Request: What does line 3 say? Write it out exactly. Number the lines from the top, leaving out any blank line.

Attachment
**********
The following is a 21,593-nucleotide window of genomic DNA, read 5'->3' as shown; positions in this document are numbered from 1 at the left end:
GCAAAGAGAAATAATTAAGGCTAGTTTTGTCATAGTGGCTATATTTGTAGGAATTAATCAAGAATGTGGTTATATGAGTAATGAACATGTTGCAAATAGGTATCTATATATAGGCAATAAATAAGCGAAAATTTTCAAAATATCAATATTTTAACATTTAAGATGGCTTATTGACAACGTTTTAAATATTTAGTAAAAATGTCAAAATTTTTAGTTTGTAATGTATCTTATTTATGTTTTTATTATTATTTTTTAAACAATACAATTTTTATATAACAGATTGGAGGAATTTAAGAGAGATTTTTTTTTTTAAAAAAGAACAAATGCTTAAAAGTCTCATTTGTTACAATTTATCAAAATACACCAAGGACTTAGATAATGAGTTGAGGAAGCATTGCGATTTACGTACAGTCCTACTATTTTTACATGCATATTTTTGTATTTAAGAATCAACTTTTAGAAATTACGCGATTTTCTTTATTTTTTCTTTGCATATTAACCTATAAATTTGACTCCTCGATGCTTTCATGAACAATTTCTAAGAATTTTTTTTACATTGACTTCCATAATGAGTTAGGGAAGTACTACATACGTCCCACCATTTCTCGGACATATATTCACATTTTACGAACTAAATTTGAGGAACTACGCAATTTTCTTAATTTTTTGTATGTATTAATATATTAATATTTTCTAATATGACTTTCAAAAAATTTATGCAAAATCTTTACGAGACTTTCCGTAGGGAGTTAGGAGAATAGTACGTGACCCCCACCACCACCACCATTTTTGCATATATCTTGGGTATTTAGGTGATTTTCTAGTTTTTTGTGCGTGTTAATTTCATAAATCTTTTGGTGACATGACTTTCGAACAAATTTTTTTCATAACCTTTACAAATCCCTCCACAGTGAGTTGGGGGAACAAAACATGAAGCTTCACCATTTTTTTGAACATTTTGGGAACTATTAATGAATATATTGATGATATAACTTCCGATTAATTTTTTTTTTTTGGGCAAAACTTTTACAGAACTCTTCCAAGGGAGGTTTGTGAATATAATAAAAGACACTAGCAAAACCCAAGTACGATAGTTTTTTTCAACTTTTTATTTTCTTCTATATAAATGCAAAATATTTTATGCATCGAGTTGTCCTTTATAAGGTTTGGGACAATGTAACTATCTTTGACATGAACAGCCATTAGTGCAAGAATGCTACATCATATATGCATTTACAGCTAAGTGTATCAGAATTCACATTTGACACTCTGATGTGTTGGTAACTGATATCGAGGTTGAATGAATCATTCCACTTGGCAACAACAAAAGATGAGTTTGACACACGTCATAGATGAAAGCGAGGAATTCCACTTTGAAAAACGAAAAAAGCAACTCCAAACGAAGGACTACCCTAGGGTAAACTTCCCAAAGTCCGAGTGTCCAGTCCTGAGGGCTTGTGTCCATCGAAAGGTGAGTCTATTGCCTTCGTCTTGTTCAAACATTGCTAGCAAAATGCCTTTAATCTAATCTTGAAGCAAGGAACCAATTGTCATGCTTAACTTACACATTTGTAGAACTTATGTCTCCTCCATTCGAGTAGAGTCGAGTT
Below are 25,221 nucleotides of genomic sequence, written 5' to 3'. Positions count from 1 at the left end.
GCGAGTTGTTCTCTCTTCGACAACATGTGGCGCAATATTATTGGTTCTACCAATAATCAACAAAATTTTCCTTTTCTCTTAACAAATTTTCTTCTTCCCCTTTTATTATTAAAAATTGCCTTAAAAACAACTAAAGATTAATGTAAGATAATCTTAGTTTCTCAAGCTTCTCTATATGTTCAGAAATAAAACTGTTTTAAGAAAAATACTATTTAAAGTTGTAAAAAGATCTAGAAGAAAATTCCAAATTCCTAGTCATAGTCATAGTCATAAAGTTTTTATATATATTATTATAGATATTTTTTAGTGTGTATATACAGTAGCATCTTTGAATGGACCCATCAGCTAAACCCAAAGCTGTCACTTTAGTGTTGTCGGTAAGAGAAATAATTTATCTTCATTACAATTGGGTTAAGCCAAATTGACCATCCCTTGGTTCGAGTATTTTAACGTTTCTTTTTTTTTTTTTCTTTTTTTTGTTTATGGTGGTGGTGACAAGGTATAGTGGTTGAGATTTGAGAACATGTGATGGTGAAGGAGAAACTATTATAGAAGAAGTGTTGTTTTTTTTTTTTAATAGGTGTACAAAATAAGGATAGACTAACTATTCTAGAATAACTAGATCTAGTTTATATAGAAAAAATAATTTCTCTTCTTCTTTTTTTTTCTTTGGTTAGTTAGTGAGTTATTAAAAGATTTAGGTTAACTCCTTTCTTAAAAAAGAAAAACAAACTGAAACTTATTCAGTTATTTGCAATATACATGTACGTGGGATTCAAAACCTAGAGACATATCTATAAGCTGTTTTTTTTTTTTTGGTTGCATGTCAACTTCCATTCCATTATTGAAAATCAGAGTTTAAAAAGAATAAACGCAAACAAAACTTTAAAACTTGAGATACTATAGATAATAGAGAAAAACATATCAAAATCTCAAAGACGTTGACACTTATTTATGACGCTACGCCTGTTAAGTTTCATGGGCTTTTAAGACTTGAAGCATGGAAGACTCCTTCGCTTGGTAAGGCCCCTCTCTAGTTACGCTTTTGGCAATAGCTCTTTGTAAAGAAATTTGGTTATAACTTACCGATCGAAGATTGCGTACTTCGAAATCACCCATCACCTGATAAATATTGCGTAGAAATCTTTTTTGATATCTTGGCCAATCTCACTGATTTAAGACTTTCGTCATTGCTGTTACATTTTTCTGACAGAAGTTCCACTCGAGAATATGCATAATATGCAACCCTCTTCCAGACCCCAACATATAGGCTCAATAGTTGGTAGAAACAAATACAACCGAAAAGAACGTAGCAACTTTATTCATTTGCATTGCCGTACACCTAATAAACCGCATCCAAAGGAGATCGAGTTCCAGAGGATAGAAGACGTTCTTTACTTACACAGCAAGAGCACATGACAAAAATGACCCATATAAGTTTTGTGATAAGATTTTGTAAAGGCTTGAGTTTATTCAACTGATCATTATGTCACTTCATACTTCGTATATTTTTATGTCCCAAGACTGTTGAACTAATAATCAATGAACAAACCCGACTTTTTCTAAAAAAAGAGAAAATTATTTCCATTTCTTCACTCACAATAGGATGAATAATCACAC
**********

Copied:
Below are 25,221 nucleotides of genomic sequence, written 5' to 3'. Positions count from 1 at the left end.